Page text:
It does have a couple of drawbacks, of which price is obviously one. Few audiophiles are going to be able to afford an amplifier costing $4000, although there is better justification for buying it than for buying any $2000 competitors: It is not likely to be surpassed within a year or so, and it is so good now that there is not enough room for improvement to really justify replacing it with another.

Secondly, it is not suitable for driving most electrostatic speaker systems. While it has the power capability to drive virtually any dynamic speaker system to room-shaking volume levels (and cleanly), it cannot deliver the voltage needed by typically low- efficiency electrostatics.

Thirdly, the Infinity hybrid is noisy. Not electrically—it is dead-quiet through even the most efficient speaker—but mechanically. The class-A output stages tend to run very hot, and a potent cooling system is needed to prevent them from burning up. Nevertheless, we encountered an inadequacy in the cooling system of our first sample HCA, which persisted in going into thermal- overload shut-down after a couple of hours of operation. This, it turned out, was related to the thin air in altitudinous Santa Fe (7000 ft), whose reduced density impairs its ability to draw off heat. The problem, which would have been encountered by any buyer living at a high altitude, appears now to have been solved, for it has not recurred in two months of hot-weather operation.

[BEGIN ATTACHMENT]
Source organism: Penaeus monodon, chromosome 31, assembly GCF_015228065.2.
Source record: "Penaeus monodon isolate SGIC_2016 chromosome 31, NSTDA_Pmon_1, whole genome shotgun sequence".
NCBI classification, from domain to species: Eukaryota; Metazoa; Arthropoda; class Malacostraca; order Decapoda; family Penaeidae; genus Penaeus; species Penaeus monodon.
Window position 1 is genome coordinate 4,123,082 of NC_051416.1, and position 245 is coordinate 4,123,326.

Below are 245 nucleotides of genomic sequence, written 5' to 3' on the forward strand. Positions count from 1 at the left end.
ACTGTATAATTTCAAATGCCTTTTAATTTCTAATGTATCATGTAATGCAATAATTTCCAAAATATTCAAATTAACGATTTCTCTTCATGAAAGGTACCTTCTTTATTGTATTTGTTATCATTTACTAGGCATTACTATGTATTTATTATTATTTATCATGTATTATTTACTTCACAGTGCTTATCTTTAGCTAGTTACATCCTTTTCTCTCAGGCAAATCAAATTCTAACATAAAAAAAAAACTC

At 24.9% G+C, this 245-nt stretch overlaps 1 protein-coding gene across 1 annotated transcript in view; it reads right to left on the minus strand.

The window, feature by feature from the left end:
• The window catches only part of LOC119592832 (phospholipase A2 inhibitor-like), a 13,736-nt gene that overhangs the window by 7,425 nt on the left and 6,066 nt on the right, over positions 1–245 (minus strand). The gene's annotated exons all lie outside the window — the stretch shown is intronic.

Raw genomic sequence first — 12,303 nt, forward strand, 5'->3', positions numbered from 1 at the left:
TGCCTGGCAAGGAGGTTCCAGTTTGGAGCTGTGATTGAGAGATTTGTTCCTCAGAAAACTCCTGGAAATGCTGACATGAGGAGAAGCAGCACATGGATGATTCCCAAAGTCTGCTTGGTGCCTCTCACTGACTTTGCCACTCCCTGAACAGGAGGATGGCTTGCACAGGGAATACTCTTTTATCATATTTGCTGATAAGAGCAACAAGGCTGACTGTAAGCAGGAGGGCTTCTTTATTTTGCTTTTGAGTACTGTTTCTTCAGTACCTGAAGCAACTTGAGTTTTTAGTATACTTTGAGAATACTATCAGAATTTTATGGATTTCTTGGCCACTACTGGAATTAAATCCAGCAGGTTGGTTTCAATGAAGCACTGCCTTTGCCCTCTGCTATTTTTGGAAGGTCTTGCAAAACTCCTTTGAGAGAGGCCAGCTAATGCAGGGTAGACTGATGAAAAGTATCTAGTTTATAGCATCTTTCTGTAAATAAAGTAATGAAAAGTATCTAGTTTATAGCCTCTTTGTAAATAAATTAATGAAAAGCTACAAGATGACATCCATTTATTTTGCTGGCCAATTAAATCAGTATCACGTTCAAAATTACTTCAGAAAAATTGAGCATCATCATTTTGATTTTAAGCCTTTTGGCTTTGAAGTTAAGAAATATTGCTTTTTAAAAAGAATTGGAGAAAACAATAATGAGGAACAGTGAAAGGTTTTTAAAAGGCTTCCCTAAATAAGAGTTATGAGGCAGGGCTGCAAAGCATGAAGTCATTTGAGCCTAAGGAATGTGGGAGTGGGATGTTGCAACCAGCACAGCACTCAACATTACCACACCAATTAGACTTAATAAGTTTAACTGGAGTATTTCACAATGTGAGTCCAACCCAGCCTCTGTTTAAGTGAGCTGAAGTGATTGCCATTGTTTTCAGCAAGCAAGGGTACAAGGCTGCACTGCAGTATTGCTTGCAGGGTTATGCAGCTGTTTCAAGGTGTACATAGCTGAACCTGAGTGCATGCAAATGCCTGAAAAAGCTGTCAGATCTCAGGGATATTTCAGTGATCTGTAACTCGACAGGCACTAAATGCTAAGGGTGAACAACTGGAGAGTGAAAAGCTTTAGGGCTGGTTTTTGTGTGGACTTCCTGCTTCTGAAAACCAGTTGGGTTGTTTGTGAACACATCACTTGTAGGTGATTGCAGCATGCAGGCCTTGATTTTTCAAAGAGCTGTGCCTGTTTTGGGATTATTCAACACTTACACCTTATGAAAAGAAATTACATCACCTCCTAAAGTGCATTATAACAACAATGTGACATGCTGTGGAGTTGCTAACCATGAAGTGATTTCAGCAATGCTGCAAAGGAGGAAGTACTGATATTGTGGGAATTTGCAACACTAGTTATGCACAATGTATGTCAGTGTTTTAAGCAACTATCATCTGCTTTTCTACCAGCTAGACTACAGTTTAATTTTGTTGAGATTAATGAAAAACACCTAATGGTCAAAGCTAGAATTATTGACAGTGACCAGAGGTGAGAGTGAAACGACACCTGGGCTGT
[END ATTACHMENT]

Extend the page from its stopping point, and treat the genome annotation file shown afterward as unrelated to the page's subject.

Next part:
The fan noise, which measures 51dBA from a distance of 1 foot and 42dBA from 6 feet, is predominantly 300Hz energy, and comes from the forced-air cooling system. The noise is minimized by orienting the amplifier so that its rear faces away from the listening area and, better still, placing it near the speakers rather than near the listening area, but at best it is just slightly higher than the background noise on the average disc at moderately high listening level.

Ideally, the amplifier should be relegated to an adjoining room, or should be housed in a "blimp" similar to what is used to deaden the noise of professional cine cameras when filming with synchronized sound. The only saving grace here is that the noise is unobtrusive enough for most listeners to readily ignore. And as far as we're concerned, it is a small price to pay for such remarkable sound quality.

Conclusion
This, then, is the amplifier for other designers to emulate, with the hope that someone may be able to equal its performance at a rather more affordable price. As for us, we have no intention of parting with this, even if we have to negotiate a second mortgage to swing it.

COMPANY INFO
Infinity Systems
250 Crossways Park Drive
Woodbury, NY 11797
(800) 553-3332